Is citizenship necessary for being part of a democracy?

26 April 2018

Today, many civil rights are linked to citizenship of a country. But this may need to change as a result of increased globalisation and mobility.

Nowadays, civil rights are usually connected with citizenship of a country. But how do growing globalisation and more mobility affect this?

Researchers in the Exploring Rules and Principles in Citizenship project are addressing these questions.

“We’re interested in how citizenship should be seen in light of increased mobility in the world. One of the questions is whether rights in a society have to be linked to citizenship. People who contribute to society economically often receive citizenship and thereby rights, while other groups are completely excluded,” says Jonas Hultin Rosenberg, a Department of Government researcher.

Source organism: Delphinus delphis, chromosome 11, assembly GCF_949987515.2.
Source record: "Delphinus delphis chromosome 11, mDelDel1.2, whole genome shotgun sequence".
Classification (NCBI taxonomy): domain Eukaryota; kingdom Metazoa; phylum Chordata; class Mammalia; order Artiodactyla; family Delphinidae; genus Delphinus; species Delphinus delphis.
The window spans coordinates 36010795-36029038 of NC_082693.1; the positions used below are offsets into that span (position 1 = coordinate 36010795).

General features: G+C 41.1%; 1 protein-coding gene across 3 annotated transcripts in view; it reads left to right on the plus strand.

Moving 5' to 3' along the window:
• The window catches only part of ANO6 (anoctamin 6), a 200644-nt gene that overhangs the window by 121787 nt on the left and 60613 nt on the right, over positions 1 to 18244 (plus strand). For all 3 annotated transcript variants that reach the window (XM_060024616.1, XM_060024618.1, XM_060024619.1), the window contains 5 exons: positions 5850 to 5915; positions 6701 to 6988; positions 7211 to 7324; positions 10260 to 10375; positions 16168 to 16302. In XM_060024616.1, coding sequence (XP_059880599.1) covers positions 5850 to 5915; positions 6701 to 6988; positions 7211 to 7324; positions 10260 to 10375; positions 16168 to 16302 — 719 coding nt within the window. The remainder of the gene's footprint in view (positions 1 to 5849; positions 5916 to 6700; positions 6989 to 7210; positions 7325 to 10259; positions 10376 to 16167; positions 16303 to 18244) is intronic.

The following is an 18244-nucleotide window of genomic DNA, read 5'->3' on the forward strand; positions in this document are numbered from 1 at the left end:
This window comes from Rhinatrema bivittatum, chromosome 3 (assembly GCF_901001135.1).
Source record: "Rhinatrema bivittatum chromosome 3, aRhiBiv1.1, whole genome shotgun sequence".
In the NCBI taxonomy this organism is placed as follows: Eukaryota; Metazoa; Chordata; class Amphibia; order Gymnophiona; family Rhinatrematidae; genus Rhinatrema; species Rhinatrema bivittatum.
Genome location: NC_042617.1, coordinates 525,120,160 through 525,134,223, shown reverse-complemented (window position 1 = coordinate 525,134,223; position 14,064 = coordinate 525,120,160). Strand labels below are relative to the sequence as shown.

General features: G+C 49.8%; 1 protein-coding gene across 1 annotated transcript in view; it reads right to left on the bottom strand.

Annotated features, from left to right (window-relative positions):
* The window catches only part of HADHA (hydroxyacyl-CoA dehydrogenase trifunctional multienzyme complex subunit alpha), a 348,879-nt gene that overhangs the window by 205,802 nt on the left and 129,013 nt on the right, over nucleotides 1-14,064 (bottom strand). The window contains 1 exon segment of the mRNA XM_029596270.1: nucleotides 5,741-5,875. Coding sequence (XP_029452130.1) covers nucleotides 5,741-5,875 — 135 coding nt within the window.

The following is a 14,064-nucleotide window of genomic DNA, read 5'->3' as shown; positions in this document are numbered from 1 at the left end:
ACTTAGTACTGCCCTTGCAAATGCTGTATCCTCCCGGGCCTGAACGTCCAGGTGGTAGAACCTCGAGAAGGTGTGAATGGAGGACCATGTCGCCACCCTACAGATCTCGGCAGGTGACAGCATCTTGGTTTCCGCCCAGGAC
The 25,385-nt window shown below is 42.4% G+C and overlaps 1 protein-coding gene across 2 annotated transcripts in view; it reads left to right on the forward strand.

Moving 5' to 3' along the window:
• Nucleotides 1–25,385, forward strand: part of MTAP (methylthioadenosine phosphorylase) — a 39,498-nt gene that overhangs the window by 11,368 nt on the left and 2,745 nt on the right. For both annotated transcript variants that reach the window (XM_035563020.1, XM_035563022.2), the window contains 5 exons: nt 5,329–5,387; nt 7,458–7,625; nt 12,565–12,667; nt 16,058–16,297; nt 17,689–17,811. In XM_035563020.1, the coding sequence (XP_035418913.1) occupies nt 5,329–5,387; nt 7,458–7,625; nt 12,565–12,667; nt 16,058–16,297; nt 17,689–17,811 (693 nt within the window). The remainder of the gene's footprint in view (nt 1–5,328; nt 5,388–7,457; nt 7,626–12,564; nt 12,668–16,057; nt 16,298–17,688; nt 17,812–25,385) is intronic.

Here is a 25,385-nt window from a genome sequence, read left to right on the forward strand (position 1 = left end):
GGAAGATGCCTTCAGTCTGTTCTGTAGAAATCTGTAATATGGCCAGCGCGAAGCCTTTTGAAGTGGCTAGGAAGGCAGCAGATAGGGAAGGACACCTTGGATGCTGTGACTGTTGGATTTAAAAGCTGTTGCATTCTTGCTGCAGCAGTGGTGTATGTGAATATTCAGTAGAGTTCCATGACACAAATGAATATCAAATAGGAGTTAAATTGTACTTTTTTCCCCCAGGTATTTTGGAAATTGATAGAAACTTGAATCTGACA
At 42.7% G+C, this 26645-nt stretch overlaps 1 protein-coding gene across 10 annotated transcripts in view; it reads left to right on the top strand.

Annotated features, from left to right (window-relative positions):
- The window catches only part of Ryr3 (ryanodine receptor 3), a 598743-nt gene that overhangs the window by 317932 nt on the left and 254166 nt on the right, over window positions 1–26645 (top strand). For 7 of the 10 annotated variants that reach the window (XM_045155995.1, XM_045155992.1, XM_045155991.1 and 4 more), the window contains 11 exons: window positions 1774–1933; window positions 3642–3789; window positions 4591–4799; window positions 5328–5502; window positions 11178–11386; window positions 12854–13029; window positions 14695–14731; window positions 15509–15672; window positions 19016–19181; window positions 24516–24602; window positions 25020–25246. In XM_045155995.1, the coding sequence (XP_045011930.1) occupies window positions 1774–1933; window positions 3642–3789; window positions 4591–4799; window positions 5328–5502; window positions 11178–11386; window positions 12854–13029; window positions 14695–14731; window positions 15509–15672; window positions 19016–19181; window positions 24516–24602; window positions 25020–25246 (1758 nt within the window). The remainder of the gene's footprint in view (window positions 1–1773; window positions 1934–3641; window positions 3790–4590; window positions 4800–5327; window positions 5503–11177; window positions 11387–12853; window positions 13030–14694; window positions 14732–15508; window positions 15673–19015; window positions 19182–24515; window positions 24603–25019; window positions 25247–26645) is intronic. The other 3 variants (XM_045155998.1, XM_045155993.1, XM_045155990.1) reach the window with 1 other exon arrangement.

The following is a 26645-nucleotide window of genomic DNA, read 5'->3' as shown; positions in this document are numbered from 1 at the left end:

With rising global mobility and migration, the traditional way of connecting civil rights with citizenship of a specific country needs analysing, and there is a need to investigate alternative options. The research group are currently working on a pilot study on American attitudes towards voting rights for migrants.

Multidisciplinary group

To jointly explore and answer the research question, four researchers from philosophy, law and political science have formed a group.

“I became interested in questions that are unanswerable in my subject, political science, alone,” comments Hultin Rosenberg.

Anna-Sara Lind, Professor of Public Law, says: “Multidisciplinarity is important to me. It isn’t a matter of competing with our subjects; rather, we ask different questions. What does a multidisciplinary approach enable us to understand that we can’t figure out in our own subject departments?”

In spring 2017, the Disciplinary Domain of Humanities and Social Sciences awarded research funding for Exploring Rules and Principles in Citizenship to develop interdisciplinary collaboration and draw up applications for external funds.


Further reading